“We were America’s first research university and the model for higher education in this country and beyond,” Johns Hopkins President Ronald Daniels announced this week. “The time has come for a definitive book that chronicles our remarkable history.” So the school decided to commission one — from one of its own professors. What do you think are the chances that it’ll be anything close to objective?
For decades, UM law prof and political consultant Larry Gibson found himself talking the record straight about Thurgood Marshall’s youth and young adulthood – it bothered him that the media held certain basic misconceptions about the justice. For example, Marshall didn’t resent his hometown of Baltimore. He didn’t lack a sense of humor. Nor did Marshall ever intend to be a dentist! Of course, there’s meatier more (the meticulously researched book weighs in at 413 pages). But you’ll have to read Young Thurgood: The Making of a Supreme Court Justice (Prometheus) for the larger, nuanced character study.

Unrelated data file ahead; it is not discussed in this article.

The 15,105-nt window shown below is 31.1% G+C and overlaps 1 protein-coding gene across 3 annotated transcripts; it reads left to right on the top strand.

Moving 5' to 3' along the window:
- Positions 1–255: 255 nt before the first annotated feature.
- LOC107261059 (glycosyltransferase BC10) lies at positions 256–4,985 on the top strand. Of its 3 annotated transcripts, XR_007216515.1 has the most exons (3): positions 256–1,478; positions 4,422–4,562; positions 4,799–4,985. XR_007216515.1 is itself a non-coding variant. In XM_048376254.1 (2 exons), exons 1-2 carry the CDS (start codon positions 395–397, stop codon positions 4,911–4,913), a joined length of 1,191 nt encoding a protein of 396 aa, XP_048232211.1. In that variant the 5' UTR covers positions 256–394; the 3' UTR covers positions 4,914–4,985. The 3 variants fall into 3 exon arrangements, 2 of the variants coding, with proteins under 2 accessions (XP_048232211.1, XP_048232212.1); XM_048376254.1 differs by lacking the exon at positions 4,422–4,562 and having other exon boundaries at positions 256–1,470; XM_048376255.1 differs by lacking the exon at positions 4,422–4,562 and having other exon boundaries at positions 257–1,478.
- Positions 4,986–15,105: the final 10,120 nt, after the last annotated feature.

Seasoned artist Renee Stout, who won the $30,000 Janet and Walter Sondheim Artscape Prize for 2012, is a multi-media maker who creates her art, at least in part, by consistently taking on a fierce fictional identity. Her alter-ego’s intriguing first name: Fatima.
When I visited Stout’s exhibition – currently on display at the BMA, along with the work of all spectacular Sondheim finalists, Lisa Dillin, Jon Duff, Hasan Elahi, Matthew Janson and John McNeil, until July 29th – I was most struck by those pieces in which the mind of this Fatima Mayfield, a gifted spiritual healer, seems most alive and participant. The staged photographs, starring Renee/Fatima in dreadlocks and platform heels, yes, also thought-provoking, but less so for me than the art-text-involved works that seem to stream from both women’s brains, creator and character.